happily bids fair to be removed from the railway system of this
country, viz., the organizations known as " fast freight lines,"
having an existence, as well as an authority, independent of the
railway whose tracks they occupy. Originally they were in
tended as a convenience to shippers ; but, owing to the compli
cation they engendered, they gradually developed into an evil,


and the evil is likely to correct itself. In some instances the
spectacle was presented of several of these lines connected with
one through route, competing not only with one another for
freight, but actually bidding against the very railways that
tolerated them upon their lines. The gradual abolishment of
these fast freight lines is a step in the right direction.

The plan of adding unproductive lateral lines to an already
established system, merely for the purpose of reducing the aver
age cost per mile of road, is not likely to be continued. "While it
is true that by this method the average cost per mile, as repre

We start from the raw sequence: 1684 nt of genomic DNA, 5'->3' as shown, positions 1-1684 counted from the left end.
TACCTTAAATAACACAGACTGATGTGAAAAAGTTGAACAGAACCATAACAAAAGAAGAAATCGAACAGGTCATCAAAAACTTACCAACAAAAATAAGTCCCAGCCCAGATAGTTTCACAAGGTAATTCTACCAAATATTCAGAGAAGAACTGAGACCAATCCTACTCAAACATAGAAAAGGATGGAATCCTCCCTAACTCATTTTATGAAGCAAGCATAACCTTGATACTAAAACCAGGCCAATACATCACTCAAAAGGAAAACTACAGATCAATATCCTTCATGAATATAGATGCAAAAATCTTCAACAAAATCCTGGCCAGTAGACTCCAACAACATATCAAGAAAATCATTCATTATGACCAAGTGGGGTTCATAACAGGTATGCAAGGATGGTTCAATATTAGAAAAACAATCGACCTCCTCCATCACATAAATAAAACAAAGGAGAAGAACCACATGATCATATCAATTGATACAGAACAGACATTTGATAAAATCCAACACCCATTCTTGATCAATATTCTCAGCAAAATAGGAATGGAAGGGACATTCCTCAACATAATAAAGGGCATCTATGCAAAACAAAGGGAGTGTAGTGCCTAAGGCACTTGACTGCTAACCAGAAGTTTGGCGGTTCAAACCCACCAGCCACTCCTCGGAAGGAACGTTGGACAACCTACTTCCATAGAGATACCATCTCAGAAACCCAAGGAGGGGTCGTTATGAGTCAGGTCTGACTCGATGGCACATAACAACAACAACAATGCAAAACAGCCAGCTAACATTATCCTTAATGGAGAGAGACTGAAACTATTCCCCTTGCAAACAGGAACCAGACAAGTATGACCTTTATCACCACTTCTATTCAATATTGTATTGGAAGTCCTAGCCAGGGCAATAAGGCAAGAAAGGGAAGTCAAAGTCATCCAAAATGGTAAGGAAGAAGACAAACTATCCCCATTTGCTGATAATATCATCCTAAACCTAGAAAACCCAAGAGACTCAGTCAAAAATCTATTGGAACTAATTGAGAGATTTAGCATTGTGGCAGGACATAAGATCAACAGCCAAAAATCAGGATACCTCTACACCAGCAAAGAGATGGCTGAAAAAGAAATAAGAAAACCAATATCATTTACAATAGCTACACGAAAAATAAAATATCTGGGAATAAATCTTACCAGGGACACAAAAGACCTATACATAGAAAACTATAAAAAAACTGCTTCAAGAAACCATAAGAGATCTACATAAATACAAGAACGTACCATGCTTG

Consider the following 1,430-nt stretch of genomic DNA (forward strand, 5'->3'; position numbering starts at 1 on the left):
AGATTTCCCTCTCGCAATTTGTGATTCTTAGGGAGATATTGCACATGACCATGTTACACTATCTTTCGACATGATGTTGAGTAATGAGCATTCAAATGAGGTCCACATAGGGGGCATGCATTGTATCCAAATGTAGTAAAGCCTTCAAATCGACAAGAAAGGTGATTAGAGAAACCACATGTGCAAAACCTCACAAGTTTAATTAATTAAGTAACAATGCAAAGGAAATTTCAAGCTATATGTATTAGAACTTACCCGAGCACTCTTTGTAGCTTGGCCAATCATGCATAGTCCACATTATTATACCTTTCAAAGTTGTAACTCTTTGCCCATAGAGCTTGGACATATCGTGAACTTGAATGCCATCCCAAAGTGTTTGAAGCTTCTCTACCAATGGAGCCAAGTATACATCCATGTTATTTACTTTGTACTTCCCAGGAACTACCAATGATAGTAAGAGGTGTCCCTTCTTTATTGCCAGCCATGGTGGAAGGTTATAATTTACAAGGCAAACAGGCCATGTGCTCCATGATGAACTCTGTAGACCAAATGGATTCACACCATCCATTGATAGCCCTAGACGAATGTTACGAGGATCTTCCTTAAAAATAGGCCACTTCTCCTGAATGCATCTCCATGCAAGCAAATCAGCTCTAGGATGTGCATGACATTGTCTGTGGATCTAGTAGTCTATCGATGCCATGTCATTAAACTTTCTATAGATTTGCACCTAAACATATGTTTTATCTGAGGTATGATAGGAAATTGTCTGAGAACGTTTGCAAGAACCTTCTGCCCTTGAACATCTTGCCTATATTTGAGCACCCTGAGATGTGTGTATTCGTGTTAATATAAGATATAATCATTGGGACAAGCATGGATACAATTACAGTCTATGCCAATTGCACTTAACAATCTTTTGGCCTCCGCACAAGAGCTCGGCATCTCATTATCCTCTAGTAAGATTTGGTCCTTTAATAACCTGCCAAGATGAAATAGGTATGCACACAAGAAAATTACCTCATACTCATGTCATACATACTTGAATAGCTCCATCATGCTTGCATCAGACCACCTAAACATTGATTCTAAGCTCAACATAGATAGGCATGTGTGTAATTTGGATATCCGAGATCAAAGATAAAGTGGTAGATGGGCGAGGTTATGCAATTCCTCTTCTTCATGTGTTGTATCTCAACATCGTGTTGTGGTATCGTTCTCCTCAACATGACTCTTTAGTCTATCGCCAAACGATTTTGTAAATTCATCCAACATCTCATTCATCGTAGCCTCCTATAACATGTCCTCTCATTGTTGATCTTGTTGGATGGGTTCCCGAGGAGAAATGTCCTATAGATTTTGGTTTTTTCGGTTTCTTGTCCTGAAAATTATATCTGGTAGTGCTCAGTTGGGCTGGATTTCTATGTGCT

sented by the funded debt, was reduced, it is equally true that
the net result from the operation of the line, consequent upon
the increased fixed charges to which it was subjected by the
addition of unproductive mileage, was decreased. The ability
to manage must be the limit of mileage, and the five-thousand-
mile systems of railway, like the ten-story flats, are as yet only
an experiment.

The establishment and maintenance of large and expensive
manufacturing works by railway companies is, I believe, likely
to be discontinued. Railway companies were not organized for
the purpose of manufacturing, but for the special object of
transporting merchandise and passengers. This is their par
ticular business, and to this end the efforts of their managers
should be specially directed. A manager charged with the care
and responsibility of a railway cannot afford to have his atten
tion diverted from his legitimate vocation ; he has, in fact, little
or no time to give to the supervision of a manufactory. In the